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Roseville man who shot police officer had long history of severe mental illness

7 April 2022

The Roseville man who died after a shootout with police on Tuesday was twice committed to psychiatric treatment facilities for severe bipolar disorder, paranoia and delusional beliefs that made him dangerous to himself and others, according to court files.

The suspect, who was shot in the groin by police and later died at Regions Hospital, also had harassed and threatened neighbors, culminating in a “violent outburst” at a Stillwater home last year, according to court records.

Authorities have identified Jesse Henri Werling, 53, as the man who opened fire in his Roseville neighborhood on Tuesday night, eluding police for an hour and firing more than 100 rounds at officers and homes. Roseville officer Ryan Duxbury was shot in the face by Werling and remained hospitalized at Regions on Thursday.

Werling was living in a home on Lake Owasso that’s owned by his father in the neighborhood where the shootout occurred, according to public records.

Roseville Police Chief Erika Scheider said police have responded to 15 mental health calls connected to Werling. Court records document a history of mental illness including violent and erratic behavior dating to at least 2018.

A St. Joseph’s Hospital mental health clinical manager first petitioned Ramsey County District Court to commit Werling in April 2018. A Ramsey County District judge signed a temporary order later that month committing Werling to inpatient care, finding that “serious physical harm to the respondent and others is likely if the proposed patient is not confined.”

Another Ramsey County judge signed a stayed commitment order through October 2018, also authorizing the use of antipsychotics. That petition for judicial commitment was dismissed in October 2018.

A second St. Joseph’s Hospital administrator sought to commit Werling in June 2019, describing him as suffering from bipolar disorder and being “manic with psychosis.” A Ramsey County judge issued a five-page ruling in June 2019 ordering Werling committed for no longer than six months.

“He has recently engaged in multiple behaviors that are physically dangerous to self and others, including jumping out of a moving car while his father was attempting to take him to the hospital, aggressing at hospital staff, exposing self to neighbor children, filming and threatening neighbors and hurling projectiles at emergency first responders,” Ramsey County District Judge Timothy Mulrooney wrote in his order.

A July 2019 report from Radias Health indicates a case manager was working with Werling to “improve and manage mental health symptoms.” That second commitment case was dismissed in December 2019.

Werling lived in Stillwater at some point after that 2019 commitment. A neighbor obtained a restraining order against Werling, describing his behavior as “erratic and unpredictable” and noting that neighbors had called police on him “at least a dozen times.”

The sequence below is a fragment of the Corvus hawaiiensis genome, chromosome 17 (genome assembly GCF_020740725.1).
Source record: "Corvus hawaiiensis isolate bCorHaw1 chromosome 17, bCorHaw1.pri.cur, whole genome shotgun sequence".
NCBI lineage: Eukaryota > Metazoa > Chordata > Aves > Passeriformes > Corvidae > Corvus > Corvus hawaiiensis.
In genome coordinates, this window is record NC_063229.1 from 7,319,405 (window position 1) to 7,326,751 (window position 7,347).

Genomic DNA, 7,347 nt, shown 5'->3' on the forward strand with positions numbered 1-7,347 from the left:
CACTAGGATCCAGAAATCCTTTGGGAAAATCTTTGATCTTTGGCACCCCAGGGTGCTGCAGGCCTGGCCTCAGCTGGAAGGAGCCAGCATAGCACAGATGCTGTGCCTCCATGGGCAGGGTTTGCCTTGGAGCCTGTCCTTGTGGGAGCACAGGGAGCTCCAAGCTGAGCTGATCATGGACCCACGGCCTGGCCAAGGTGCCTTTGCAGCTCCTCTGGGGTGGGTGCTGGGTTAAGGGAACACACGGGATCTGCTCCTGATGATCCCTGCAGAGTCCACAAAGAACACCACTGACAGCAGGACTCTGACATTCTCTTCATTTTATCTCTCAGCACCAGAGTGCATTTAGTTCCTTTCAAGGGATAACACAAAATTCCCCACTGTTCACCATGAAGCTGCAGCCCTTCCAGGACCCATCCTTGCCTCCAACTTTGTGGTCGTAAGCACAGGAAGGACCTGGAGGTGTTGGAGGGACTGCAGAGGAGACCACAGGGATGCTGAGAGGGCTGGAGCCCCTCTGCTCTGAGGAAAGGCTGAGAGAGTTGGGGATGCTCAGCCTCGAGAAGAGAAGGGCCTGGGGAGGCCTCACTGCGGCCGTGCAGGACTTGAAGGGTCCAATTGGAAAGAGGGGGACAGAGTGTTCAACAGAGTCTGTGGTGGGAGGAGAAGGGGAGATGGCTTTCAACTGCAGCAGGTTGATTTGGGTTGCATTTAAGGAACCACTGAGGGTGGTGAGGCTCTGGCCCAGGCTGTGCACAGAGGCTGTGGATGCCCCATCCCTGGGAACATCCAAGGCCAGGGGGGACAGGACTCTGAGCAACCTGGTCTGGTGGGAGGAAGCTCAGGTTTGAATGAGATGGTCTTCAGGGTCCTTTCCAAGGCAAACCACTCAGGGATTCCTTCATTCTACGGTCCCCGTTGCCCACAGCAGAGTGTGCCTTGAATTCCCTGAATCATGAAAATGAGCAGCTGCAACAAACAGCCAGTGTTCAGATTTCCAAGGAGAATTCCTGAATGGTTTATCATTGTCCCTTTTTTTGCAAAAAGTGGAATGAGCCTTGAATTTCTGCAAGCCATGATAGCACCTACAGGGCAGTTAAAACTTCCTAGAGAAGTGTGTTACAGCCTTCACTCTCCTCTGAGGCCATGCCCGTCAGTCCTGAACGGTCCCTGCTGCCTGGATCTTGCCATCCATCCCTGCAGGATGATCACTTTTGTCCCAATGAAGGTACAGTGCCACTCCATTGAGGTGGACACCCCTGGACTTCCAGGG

In December 2020, Werling showed up at a neighbor’s back door, speaking incoherently, his face covered in food. Werling was holding a child’s jump rope in what appeared to be an effort to return it.

Fearful, the neighbor refused to open the door but gave Werling a smile and a thumbs up through the window. Werling began yelling and kicking the door.

“It was terrifying,” the neighbor wrote. “… I do not feel safe in my home if I know he is nearby. This incident was completely filled with rage and erratic. How can we predict when his next violent outburst will be?”

Police arrived and took Werling for another 72-hour mental health hold. Werling later was charged with felony property damage, but the case was pending at the time of his death.

A Washington County District judge issued a restraining order against Werling in April 2021 for the door-kicking incident and that stay-away order was extended until April 2023.

Retired law Professor Eric Janus said that absent a violent crime, these types of mental health commitments tend to be brief.

“Under normal circumstances, these could be fairly short, especially with mental issues that are responsive to medication,” said Janus, retired president and dean of Mitchell Hamline School of Law. “Once the mental illness is under control and the person can survive on his own in the community, he would be discharged.”

If medications are effective, Janus said, the constitution dictates they be let go. But individuals do go off medications, he said, which can end up resulting in another commitment.

The Minnesota Bureau Criminal of Apprehension has taken over the investigation, which includes officer-worn body camera footage. The BCA also recovered a .22 caliber scoped lever-action rifle near where Werling was shot. It’s unclear where Werling obtained the rifle.

The BCA also identified the two Roseville officers who fired at Werling as Boua Chang and Bryan Anderson. Chang has been with the department for 11 years and Anderson is a 16-year veteran of the force. Both are on standard administrative leave.

This post was originally published on this site

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